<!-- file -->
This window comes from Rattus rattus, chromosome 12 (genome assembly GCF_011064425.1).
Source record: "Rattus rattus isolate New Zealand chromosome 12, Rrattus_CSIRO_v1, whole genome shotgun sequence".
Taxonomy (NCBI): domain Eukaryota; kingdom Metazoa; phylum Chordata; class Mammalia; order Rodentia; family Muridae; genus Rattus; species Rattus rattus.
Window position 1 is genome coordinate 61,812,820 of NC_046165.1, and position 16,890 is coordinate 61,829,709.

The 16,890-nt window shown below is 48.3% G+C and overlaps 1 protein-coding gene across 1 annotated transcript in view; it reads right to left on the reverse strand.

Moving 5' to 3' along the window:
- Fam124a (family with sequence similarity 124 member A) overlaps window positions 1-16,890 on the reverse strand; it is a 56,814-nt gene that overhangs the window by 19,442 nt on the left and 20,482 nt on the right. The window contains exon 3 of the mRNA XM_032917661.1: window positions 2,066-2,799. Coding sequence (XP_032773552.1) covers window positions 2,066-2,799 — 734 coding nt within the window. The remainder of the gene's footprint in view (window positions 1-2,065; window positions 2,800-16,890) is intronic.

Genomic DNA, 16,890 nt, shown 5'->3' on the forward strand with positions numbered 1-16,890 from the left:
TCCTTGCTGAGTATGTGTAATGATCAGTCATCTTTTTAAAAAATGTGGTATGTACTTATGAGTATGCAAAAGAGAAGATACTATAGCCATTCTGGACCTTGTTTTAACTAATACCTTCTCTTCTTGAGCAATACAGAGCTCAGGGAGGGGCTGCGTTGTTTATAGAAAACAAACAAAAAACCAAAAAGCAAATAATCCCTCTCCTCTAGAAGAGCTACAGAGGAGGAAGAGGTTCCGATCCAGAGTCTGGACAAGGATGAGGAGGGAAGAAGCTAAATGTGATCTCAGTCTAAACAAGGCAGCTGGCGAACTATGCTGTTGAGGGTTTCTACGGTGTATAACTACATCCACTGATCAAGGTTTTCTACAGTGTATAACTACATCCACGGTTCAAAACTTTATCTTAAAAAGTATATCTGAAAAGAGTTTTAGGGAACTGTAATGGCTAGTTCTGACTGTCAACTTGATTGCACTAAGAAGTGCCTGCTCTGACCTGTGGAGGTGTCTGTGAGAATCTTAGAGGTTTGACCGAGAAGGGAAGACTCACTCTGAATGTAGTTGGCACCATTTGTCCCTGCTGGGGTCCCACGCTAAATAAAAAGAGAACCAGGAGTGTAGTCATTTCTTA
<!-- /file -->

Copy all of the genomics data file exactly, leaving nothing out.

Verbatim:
This window comes from Rattus rattus, chromosome 12 (genome assembly GCF_011064425.1).
Source record: "Rattus rattus isolate New Zealand chromosome 12, Rrattus_CSIRO_v1, whole genome shotgun sequence".
Taxonomy (NCBI): domain Eukaryota; kingdom Metazoa; phylum Chordata; class Mammalia; order Rodentia; family Muridae; genus Rattus; species Rattus rattus.
Window position 1 is genome coordinate 61,812,820 of NC_046165.1, and position 16,890 is coordinate 61,829,709.

The 16,890-nt window shown below is 48.3% G+C and overlaps 1 protein-coding gene across 1 annotated transcript in view; it reads right to left on the reverse strand.

Moving 5' to 3' along the window:
- Fam124a (family with sequence similarity 124 member A) overlaps window positions 1-16,890 on the reverse strand; it is a 56,814-nt gene that overhangs the window by 19,442 nt on the left and 20,482 nt on the right. The window contains exon 3 of the mRNA XM_032917661.1: window positions 2,066-2,799. Coding sequence (XP_032773552.1) covers window positions 2,066-2,799 — 734 coding nt within the window. The remainder of the gene's footprint in view (window positions 1-2,065; window positions 2,800-16,890) is intronic.

Genomic DNA, 16,890 nt, shown 5'->3' on the forward strand with positions numbered 1-16,890 from the left:
TCCTTGCTGAGTATGTGTAATGATCAGTCATCTTTTTAAAAAATGTGGTATGTACTTATGAGTATGCAAAAGAGAAGATACTATAGCCATTCTGGACCTTGTTTTAACTAATACCTTCTCTTCTTGAGCAATACAGAGCTCAGGGAGGGGCTGCGTTGTTTATAGAAAACAAACAAAAAACCAAAAAGCAAATAATCCCTCTCCTCTAGAAGAGCTACAGAGGAGGAAGAGGTTCCGATCCAGAGTCTGGACAAGGATGAGGAGGGAAGAAGCTAAATGTGATCTCAGTCTAAACAAGGCAGCTGGCGAACTATGCTGTTGAGGGTTTCTACGGTGTATAACTACATCCACTGATCAAGGTTTTCTACAGTGTATAACTACATCCACGGTTCAAAACTTTATCTTAAAAAGTATATCTGAAAAGAGTTTTAGGGAACTGTAATGGCTAGTTCTGACTGTCAACTTGATTGCACTAAGAAGTGCCTGCTCTGACCTGTGGAGGTGTCTGTGAGAATCTTAGAGGTTTGACCGAGAAGGGAAGACTCACTCTGAATGTAGTTGGCACCATTTGTCCCTGCTGGGGTCCCACGCTAAATAAAAAGAGAACCAGGAGTGTAGTCATTTCTTA